Kukai – The Cosmos-as-Buddha Expounds the Truth

“For exoteric Buddhism, the absolute truth, i.e., the Dharma, transcends world and language, and thus cannot be explained. But for esoteric Buddhism, that Dharma itself is being perpetually expressed in and as its embodiment in the phenomenal world, in its sounds, movements, and forms, and even in the thoughts of sentient beings” (John Krummel). This is the “great leap” Huiguo and Kukai achieved when they identified the cosmic Buddha Mahavairocana/Dainichi as the Dharmakaya (Jap hosshin), which allowed Kukai to state “hosshin seppo” – “the Cosmos-as-Buddha expounds the truth.”

Dainichi Nyorai – Mandala Ryōkai – Jingoji (Kyoto, circa 830)

Keen to avoid any misunderstanding, Thomas Kasulis writes that “My experience has been that a danger of cultural misrecognition among westerners is to think of Kukai’s Dainichi as a variant of a monotheistic God. So I will say again, Dainichi is not the creator of the universe, nor a personal deity who takes action in this world from a transcendent location behind it. Nor does Dainichi communicate with humans through revelation … Dainichi is the universe.” And this universe is a “set of interdependent actions or processes, not an independently existing agent who does things.” Just as the person also is “set of intrinsically interlinked processes (the skandhas), rather than an independent agent that “performs the thoughts, words, and deeds.”

So, as part of the cosmos, the processes that define the Shingon practitioner“ are a subset of Dainichi’s processes, that is, each of us is a subset of the universe’s function. It follows then that my knowing reality is part of reality’s self-knowing … to understand everything is to partake in everything’s knowing itself. For me to know is to enter “the so-called realm of the buddha’s innermost wisdom.” In Krummel’s words, “the equation of Dainichi’s body-and-mind with the cosmos itself … means the immanent presence of the Buddha within, and as, the body-and-mind of each and every one of us. And so Dainichi’s “enlightened mind” (bodhicitta) becomes synonymous with the Mahayana doctrine of “original enlightenment” (hongaku) within all beings.”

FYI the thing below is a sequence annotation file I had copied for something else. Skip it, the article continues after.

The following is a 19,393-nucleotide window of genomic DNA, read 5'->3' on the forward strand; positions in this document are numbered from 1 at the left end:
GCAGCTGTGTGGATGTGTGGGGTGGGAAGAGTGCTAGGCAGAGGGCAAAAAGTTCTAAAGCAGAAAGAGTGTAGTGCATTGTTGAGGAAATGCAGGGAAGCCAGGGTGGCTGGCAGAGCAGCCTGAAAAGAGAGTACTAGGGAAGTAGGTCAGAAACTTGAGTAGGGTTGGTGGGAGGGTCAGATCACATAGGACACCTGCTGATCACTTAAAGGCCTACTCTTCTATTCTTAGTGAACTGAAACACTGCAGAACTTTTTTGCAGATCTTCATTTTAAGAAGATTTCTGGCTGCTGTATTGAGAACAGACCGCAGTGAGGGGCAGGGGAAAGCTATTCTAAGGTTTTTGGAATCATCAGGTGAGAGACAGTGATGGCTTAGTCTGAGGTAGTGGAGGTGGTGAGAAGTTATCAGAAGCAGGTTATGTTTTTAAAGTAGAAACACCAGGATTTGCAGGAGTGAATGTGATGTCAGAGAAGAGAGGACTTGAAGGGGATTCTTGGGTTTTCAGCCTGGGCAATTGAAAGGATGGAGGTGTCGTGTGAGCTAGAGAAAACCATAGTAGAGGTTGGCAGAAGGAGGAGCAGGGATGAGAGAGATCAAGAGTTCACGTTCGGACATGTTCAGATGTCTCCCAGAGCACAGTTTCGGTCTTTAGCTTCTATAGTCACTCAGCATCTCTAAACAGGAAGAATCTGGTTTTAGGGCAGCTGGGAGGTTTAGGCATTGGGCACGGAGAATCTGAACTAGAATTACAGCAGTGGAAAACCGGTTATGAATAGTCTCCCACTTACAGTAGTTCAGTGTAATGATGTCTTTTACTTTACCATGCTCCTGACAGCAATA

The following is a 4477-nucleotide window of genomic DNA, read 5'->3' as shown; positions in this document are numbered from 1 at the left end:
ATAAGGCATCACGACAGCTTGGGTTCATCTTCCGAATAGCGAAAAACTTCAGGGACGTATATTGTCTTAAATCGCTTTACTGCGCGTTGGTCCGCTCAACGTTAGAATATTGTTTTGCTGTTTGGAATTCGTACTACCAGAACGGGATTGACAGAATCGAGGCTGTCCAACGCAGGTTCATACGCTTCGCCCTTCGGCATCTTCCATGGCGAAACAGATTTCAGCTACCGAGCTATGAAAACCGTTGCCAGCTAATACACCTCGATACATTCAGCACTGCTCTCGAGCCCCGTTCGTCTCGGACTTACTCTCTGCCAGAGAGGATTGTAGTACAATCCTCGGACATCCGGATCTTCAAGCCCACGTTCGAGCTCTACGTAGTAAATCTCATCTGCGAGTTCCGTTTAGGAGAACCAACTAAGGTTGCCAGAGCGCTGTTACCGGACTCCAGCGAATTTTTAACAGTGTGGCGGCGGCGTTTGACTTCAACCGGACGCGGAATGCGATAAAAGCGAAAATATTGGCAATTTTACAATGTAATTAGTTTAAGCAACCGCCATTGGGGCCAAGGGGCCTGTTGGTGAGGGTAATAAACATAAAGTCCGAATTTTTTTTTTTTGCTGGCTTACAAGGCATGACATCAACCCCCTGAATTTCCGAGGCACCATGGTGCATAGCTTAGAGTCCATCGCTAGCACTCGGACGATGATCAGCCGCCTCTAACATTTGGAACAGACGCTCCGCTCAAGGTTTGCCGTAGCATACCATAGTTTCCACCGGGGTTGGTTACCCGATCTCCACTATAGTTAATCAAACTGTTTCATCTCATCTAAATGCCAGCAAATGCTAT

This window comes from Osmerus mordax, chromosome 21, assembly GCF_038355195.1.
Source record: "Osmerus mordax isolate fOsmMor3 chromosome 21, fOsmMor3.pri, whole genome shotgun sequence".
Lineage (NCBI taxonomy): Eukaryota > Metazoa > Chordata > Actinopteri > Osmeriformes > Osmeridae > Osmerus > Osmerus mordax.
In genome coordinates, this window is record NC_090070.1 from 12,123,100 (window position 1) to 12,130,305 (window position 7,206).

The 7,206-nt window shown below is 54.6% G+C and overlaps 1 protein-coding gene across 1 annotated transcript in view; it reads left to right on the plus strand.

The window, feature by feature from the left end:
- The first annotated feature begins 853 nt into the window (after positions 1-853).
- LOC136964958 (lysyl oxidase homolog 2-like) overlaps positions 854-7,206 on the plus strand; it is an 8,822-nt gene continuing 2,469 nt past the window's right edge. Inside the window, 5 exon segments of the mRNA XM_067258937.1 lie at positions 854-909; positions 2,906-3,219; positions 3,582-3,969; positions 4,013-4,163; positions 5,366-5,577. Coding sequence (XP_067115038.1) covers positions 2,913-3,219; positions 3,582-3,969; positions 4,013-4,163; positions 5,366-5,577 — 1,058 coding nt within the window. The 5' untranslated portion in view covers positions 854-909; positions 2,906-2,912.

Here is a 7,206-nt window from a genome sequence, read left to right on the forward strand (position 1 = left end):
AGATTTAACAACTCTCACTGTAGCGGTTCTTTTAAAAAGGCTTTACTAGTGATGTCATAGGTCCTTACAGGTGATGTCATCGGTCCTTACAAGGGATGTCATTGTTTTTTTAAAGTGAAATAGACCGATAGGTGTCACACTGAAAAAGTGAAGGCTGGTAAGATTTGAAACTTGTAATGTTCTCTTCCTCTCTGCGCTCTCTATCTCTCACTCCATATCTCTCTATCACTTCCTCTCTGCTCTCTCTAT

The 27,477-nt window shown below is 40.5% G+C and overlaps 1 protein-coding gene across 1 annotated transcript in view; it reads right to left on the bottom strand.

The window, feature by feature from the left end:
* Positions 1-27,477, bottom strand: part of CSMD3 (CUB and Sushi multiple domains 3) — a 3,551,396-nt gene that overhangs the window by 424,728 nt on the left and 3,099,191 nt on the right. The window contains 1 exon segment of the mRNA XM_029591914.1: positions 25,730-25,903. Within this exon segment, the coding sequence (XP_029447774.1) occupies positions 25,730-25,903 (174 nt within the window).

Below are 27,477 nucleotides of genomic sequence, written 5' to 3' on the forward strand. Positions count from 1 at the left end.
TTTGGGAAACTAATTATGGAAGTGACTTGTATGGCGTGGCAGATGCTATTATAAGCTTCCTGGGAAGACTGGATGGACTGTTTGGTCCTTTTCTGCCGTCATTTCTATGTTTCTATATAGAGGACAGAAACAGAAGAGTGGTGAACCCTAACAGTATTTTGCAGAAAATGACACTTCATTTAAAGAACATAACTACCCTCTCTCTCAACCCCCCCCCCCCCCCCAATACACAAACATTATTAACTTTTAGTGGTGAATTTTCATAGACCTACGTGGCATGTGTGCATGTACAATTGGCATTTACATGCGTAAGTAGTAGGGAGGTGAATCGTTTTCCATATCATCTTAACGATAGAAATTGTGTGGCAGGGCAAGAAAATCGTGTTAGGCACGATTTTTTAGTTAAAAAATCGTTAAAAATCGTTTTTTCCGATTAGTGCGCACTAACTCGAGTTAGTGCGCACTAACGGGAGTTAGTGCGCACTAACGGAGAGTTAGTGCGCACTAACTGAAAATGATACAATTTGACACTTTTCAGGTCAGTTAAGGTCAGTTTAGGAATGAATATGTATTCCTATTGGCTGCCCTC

Dainichi-Nyorai in wood with metal crown – Kamakura period (National Museum of Denmark, Copenhagen)

Dainichi is to be thought of as “the behavior of the entire cosmos,” “how” the universe is, rather than “what” the universe is. Dainichi is the self-expression of a cosmos of mutually interpenetrating phenomena (as described in the Huayan/Kegon school). Kasulis writes: “The question then becomes how you can become intimate with Dainichi’s preaching so you can read the universe as Dainichi’s intimations. Kukai’s answer is as follows: Metaphysically speaking, there is only one reality: Dainichi as intimately interlinked activity. Because Dainichi and you are both persons, however, you engage in the same three forms of action, namely, the three intimacies of body, speech, and mind expressed as deed, word and thought. So, as a human being, you can fathom the universe as an intimation of Dainichi’s personal style by deliberately harmonizing your own bodily, verbal, and mental styles with Dainichi’s. The way to understand everything is not to analyze it, but to engage it harmoniously, to be in tune with it … ritual is a form of knowing. As the theory of three intimacies implies, ritual is a three-part harmony among verbal, mental, and bodily action.”

Before getting into the details of Kukai’s “Three Intimacies” (or “Mysteries”), it may be helpful to clarify how far this engagement seeking an attunement with reality is removed from the analytical approach used in Western empiricism. “Empiricism believes an understanding occurs when you detach yourself from the world to observe it, collect data through your external senses, and cull recurrent patterns, often mathematical, out of that array of data. Those patterns are considered the laws of reality … A metaphysics supporting such an empiricist view might envision, for example, a universe of discrete things (elements, substances, atoms) along with forces (energy, God, entropy). Those forces bring the thing into and out of relations with one another to form complexes that you can empirically perceive and logically analyze.”

“Now shift your paradigm of knowing from that of the geologist to that of the potter. In that case, to understand the world is to engage it, to be interdependent and inter-responsive with it, to be part of the universe’s self-unfolding or self-expression. The better you can feel at home in the world or the more you feel part of it instead of separate from it, the better you can understand everything. A metaphysics supporting such a view of understanding might characterize reality as a single, vital system of interrelated processes and resonances, each responding with the others like the notes in a chord instead of bricks in a wall.”

The esoteric practices Kukai taught are based on the “Three Intimacies” (usually referred to as the “Three Mysteries”) of speech, mind, and body (recitation of mantras and dharanis, meditation on mandalas, and mudras).

Thomas P. Kasulis – Engaging Japanese Philosophy
John W. M. Krummel – Kukai entry in the Stanford Encyclopedia of Philosophy

Centre square of Womb Realm mandala (9th century – Tō-ji temple, Kyōto) The centre square represents the young stage of Vairocana. He is surrounded by eight Buddhas and bodhisattvas (clockwise from top: Ratnasambhava, Samantabhadra, Sankusumitaraja, Manjushri, Amitabha, Avalokitesvara, Amoghasiddhi and Maitreya).